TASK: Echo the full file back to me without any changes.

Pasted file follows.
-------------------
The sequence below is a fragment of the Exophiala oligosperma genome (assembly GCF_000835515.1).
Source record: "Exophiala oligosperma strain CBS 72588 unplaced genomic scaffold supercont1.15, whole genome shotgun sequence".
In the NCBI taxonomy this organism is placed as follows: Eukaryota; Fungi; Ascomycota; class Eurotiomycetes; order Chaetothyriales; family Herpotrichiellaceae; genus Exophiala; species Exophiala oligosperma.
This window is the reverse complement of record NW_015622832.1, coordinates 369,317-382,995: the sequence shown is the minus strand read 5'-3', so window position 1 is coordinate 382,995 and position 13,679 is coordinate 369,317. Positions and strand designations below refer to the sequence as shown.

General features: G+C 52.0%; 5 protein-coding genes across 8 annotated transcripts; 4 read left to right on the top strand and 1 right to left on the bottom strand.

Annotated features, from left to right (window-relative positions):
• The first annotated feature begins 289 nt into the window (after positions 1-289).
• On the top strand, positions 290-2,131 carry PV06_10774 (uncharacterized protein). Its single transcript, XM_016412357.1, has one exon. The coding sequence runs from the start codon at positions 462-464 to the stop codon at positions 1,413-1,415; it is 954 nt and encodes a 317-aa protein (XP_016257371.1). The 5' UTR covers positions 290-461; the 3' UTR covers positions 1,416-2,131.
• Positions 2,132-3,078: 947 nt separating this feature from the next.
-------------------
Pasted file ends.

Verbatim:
The sequence below is a fragment of the Exophiala oligosperma genome (assembly GCF_000835515.1).
Source record: "Exophiala oligosperma strain CBS 72588 unplaced genomic scaffold supercont1.15, whole genome shotgun sequence".
In the NCBI taxonomy this organism is placed as follows: Eukaryota; Fungi; Ascomycota; class Eurotiomycetes; order Chaetothyriales; family Herpotrichiellaceae; genus Exophiala; species Exophiala oligosperma.
This window is the reverse complement of record NW_015622832.1, coordinates 369,317-382,995: the sequence shown is the minus strand read 5'-3', so window position 1 is coordinate 382,995 and position 13,679 is coordinate 369,317. Positions and strand designations below refer to the sequence as shown.

General features: G+C 52.0%; 5 protein-coding genes across 8 annotated transcripts; 4 read left to right on the top strand and 1 right to left on the bottom strand.

Annotated features, from left to right (window-relative positions):
• The first annotated feature begins 289 nt into the window (after positions 1-289).
• On the top strand, positions 290-2,131 carry PV06_10774 (uncharacterized protein). Its single transcript, XM_016412357.1, has one exon. The coding sequence runs from the start codon at positions 462-464 to the stop codon at positions 1,413-1,415; it is 954 nt and encodes a 317-aa protein (XP_016257371.1). The 5' UTR covers positions 290-461; the 3' UTR covers positions 1,416-2,131.
• Positions 2,132-3,078: 947 nt separating this feature from the next.